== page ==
In the same vein, the current EC seems more lenient and understanding when it comes to allegations of electoral wrongdoings and improprieties involving the pro-military, pro-Prayut Palang Pracharath Party, compared to other parties. Thus Palang Pracharath continues to be led by four sitting cabinet members, and the military government has been disbursing government largess to rural constituencies as populist schemes to build upcountry support.
Gen Prayut has feigned unawareness that Palang Pracharath is effectively the military party which wants him to spearhead it. The government continues to rule and run the country even though it should be in caretaker mode in view of its seizure of power more than four years ago and its ongoing intent to contest and win the upcoming poll.
The EC has been muted and timid in the face of these conflicts of interest where member of the military government have formed a pro-military party that is using the Thai people's taxes to win hearts and minds so that the junta chief can be post-election prime minister. It is so blatant and yet the EC looks in other directions.
The EC's uneven supervision so far raises the spectre of a poll which is not just unfair, but also not free. That it will be unfair is a foregone conclusion long ago in view of the pro-military constitution drafted by a junta-appointed committee. But now the military's potentially manipulative and coercive role during the electoral process is suspect. In recent weeks, soldiers have reportedly been deployed to propagate government views and support pro-military candidates. The military will not be a neutral observer at election time; it will be on the side of Palang Pracharath and its allies against other civilian-led, anti-junta parties.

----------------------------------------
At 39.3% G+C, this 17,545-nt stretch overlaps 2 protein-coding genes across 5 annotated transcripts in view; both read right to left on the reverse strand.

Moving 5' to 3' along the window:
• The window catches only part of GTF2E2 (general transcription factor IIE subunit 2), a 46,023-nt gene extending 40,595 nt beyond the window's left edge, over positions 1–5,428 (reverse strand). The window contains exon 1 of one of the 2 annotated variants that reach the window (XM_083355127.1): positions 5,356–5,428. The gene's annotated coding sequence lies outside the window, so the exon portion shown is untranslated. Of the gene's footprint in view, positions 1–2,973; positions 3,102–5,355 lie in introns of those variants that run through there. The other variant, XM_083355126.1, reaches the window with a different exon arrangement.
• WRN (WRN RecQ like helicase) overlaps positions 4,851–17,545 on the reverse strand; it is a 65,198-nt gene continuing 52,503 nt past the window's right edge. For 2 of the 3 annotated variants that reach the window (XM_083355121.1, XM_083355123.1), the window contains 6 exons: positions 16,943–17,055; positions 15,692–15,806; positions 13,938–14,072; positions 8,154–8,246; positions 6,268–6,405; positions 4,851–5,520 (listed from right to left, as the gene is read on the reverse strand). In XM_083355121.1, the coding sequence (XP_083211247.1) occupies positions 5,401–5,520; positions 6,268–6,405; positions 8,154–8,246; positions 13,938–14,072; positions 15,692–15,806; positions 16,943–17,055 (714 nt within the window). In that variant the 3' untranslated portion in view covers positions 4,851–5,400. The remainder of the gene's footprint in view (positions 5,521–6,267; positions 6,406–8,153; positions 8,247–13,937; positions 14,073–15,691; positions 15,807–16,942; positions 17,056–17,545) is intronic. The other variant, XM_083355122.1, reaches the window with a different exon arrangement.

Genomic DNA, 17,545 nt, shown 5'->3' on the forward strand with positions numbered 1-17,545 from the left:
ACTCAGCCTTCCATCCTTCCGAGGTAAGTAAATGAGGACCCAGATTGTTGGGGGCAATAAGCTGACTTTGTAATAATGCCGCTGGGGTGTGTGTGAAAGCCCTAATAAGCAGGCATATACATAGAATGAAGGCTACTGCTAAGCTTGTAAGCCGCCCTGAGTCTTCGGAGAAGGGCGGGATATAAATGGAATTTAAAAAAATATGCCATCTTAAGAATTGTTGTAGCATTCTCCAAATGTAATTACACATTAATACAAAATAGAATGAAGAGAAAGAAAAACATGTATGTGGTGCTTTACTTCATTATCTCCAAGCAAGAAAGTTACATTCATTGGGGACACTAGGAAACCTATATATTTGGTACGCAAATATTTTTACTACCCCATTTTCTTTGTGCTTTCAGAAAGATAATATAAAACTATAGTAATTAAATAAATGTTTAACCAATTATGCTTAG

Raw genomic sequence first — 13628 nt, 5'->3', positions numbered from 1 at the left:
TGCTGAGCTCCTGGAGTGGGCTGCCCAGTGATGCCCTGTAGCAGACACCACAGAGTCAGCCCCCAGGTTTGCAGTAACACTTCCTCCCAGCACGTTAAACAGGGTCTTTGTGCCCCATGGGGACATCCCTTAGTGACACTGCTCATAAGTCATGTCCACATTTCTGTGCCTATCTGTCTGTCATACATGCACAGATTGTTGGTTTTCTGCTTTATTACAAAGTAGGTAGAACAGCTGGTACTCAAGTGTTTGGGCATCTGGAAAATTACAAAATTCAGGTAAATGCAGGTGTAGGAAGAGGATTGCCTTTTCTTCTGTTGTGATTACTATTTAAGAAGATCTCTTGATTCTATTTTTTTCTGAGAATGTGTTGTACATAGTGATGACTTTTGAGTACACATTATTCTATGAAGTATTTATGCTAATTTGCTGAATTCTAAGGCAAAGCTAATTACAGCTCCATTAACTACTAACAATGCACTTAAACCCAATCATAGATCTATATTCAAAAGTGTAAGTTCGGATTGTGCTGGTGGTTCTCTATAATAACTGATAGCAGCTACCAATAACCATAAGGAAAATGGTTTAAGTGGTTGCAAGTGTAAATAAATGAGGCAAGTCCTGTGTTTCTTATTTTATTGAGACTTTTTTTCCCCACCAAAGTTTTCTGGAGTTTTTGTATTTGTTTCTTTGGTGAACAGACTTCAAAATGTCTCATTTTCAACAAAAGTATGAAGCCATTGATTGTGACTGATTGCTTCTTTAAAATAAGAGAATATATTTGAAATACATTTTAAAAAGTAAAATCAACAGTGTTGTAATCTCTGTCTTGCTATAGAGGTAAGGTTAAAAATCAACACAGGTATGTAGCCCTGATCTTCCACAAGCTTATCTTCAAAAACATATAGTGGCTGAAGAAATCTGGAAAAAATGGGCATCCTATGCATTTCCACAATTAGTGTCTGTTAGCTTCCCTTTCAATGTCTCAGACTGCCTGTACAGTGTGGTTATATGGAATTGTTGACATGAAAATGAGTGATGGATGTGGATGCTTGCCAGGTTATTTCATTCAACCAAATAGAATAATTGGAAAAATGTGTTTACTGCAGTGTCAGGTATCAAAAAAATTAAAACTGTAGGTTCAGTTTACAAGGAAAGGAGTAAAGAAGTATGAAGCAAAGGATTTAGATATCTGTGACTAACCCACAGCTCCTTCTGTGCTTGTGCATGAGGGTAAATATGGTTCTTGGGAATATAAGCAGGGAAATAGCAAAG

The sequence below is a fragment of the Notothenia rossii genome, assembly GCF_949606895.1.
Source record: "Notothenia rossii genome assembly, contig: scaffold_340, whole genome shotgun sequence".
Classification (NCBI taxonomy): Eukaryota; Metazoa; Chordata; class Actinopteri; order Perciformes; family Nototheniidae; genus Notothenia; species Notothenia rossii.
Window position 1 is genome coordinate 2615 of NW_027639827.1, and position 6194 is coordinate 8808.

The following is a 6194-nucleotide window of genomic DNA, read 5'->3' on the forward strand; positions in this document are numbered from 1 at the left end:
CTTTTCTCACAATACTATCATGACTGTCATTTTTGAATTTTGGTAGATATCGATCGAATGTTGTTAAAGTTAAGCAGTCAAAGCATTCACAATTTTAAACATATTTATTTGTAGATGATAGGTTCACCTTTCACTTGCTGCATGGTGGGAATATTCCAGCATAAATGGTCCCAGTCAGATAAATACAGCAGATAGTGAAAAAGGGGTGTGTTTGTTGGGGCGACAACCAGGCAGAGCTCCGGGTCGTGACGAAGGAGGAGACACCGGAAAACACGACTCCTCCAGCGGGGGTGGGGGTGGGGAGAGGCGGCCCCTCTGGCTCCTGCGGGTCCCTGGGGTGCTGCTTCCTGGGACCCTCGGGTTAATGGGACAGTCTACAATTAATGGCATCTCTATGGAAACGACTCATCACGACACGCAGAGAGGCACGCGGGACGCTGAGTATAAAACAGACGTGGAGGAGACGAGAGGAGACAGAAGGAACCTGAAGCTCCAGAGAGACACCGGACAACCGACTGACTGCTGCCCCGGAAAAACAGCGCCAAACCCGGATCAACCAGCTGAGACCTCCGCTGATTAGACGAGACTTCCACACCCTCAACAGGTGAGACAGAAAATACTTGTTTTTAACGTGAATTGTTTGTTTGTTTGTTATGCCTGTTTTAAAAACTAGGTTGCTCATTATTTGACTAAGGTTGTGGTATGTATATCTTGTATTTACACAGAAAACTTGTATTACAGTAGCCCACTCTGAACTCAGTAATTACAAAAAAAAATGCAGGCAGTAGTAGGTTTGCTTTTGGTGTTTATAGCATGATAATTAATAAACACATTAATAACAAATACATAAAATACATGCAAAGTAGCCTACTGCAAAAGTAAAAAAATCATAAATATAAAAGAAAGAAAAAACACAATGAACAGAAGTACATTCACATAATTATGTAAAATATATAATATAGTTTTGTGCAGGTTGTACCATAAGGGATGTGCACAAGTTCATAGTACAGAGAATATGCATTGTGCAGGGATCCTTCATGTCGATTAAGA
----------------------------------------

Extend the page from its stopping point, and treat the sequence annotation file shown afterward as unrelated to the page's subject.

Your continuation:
The growing likelihood that the military will try to sway election outcomes provides justification for the EC to invite accredited foreign election monitors. This issue is directly within the EC's jurisdiction, notwithstanding Foreign Minister Don Pramudwinai's initial knee-jerk rejection of outside observers.
Thailand's road towards the poll is unlikely to be smooth. The EC is now front and centre in what happens next. It is tasked with announcing final results by May 9, including the adjudicating electoral fraud and by-elections to come up with 95% of final MP winners by the deadline. With high stakes, including the potential for a nullified election or delayed results in violation of the charter, the EC should be smart and start siding with the electorate. It needs to be "populist" and assert its independence in an even-handed, fair-minded fashion, not just for the well-being of its commissioners but also for Thailand's incremental step forward.
A PROFESSOR AT CHULALONGKORN UNIVERSITY
A professor and director of the Institute of Security and International Studies at Chulalongkorn University’s Faculty of Political Science, he earned a PhD from the London School of Economics with a top dissertation prize in 2002. Recognised for excellence in opinion writing from Society of Publishers in Asia, his views and articles have been published widely by local and international media.